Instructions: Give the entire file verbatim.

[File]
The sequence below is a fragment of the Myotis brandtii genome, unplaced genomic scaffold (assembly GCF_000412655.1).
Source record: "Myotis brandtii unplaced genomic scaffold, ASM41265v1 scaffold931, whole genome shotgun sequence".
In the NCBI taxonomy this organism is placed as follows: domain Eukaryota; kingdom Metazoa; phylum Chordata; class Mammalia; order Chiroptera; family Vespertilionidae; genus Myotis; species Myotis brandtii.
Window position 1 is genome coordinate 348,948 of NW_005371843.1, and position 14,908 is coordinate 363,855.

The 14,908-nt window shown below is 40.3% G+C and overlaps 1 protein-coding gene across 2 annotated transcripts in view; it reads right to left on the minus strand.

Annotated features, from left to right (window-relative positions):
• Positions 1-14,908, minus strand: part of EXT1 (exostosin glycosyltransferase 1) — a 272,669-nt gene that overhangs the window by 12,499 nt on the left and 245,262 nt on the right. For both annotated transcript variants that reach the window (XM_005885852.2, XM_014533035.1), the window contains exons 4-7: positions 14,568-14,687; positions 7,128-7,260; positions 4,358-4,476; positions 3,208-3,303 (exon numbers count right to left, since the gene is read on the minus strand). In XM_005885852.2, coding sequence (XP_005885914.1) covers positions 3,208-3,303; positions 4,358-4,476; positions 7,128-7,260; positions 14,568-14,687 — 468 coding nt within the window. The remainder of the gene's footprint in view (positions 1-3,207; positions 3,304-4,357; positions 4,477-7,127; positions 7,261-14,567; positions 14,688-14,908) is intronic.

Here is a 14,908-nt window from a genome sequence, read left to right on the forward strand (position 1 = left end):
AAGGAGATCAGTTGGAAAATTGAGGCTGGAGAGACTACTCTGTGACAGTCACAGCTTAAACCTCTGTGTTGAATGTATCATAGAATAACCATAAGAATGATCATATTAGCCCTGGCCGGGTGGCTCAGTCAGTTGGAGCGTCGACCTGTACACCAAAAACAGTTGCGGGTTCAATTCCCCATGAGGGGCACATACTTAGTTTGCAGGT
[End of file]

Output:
The sequence below is a fragment of the Myotis brandtii genome, unplaced genomic scaffold (assembly GCF_000412655.1).
Source record: "Myotis brandtii unplaced genomic scaffold, ASM41265v1 scaffold931, whole genome shotgun sequence".
In the NCBI taxonomy this organism is placed as follows: domain Eukaryota; kingdom Metazoa; phylum Chordata; class Mammalia; order Chiroptera; family Vespertilionidae; genus Myotis; species Myotis brandtii.
Window position 1 is genome coordinate 348,948 of NW_005371843.1, and position 14,908 is coordinate 363,855.

The 14,908-nt window shown below is 40.3% G+C and overlaps 1 protein-coding gene across 2 annotated transcripts in view; it reads right to left on the minus strand.

Annotated features, from left to right (window-relative positions):
• Positions 1-14,908, minus strand: part of EXT1 (exostosin glycosyltransferase 1) — a 272,669-nt gene that overhangs the window by 12,499 nt on the left and 245,262 nt on the right. For both annotated transcript variants that reach the window (XM_005885852.2, XM_014533035.1), the window contains exons 4-7: positions 14,568-14,687; positions 7,128-7,260; positions 4,358-4,476; positions 3,208-3,303 (exon numbers count right to left, since the gene is read on the minus strand). In XM_005885852.2, coding sequence (XP_005885914.1) covers positions 3,208-3,303; positions 4,358-4,476; positions 7,128-7,260; positions 14,568-14,687 — 468 coding nt within the window. The remainder of the gene's footprint in view (positions 1-3,207; positions 3,304-4,357; positions 4,477-7,127; positions 7,261-14,567; positions 14,688-14,908) is intronic.

Here is a 14,908-nt window from a genome sequence, read left to right on the forward strand (position 1 = left end):
AAGGAGATCAGTTGGAAAATTGAGGCTGGAGAGACTACTCTGTGACAGTCACAGCTTAAACCTCTGTGTTGAATGTATCATAGAATAACCATAAGAATGATCATATTAGCCCTGGCCGGGTGGCTCAGTCAGTTGGAGCGTCGACCTGTACACCAAAAACAGTTGCGGGTTCAATTCCCCATGAGGGGCACATACTTAGTTTGCAGGT